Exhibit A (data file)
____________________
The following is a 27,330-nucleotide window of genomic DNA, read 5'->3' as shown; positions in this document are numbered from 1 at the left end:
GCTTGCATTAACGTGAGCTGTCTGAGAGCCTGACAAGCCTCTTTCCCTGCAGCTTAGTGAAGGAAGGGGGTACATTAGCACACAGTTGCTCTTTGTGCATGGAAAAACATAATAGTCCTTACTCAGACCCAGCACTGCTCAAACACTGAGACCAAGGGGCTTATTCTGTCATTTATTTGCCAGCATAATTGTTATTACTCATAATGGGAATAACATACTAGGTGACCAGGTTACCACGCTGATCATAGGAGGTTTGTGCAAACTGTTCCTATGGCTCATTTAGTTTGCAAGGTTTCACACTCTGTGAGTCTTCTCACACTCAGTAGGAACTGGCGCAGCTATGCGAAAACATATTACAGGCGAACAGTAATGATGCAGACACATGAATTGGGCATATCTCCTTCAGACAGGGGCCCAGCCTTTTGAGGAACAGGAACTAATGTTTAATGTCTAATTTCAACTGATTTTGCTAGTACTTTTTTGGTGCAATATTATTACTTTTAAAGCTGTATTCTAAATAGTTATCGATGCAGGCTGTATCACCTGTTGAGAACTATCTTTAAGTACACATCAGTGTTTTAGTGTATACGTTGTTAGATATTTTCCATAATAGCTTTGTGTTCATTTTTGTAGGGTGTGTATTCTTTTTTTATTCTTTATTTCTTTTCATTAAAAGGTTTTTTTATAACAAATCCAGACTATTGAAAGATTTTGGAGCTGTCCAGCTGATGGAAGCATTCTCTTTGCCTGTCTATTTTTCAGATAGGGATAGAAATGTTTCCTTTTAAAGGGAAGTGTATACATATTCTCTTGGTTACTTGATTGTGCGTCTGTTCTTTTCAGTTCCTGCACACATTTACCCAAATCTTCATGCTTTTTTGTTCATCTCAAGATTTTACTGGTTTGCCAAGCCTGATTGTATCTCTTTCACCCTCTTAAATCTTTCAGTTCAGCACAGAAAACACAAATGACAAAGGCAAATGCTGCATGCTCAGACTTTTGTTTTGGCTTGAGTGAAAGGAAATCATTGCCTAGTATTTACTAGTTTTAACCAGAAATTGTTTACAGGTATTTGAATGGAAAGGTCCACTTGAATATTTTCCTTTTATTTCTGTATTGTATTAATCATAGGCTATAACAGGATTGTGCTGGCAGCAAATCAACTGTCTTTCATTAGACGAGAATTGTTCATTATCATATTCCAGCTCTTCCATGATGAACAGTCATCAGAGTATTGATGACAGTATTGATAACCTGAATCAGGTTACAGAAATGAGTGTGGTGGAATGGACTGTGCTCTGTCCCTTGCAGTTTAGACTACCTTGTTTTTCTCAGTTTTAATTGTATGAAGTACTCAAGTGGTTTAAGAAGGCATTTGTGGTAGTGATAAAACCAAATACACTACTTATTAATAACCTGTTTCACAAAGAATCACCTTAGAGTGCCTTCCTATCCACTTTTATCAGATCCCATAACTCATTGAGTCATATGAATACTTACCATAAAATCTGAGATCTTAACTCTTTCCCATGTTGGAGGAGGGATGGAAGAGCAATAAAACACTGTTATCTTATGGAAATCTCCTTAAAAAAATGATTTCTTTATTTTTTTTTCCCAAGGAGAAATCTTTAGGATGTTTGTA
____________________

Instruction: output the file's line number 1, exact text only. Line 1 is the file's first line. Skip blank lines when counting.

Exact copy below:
The following is a 27,330-nucleotide window of genomic DNA, read 5'->3' as shown; positions in this document are numbered from 1 at the left end: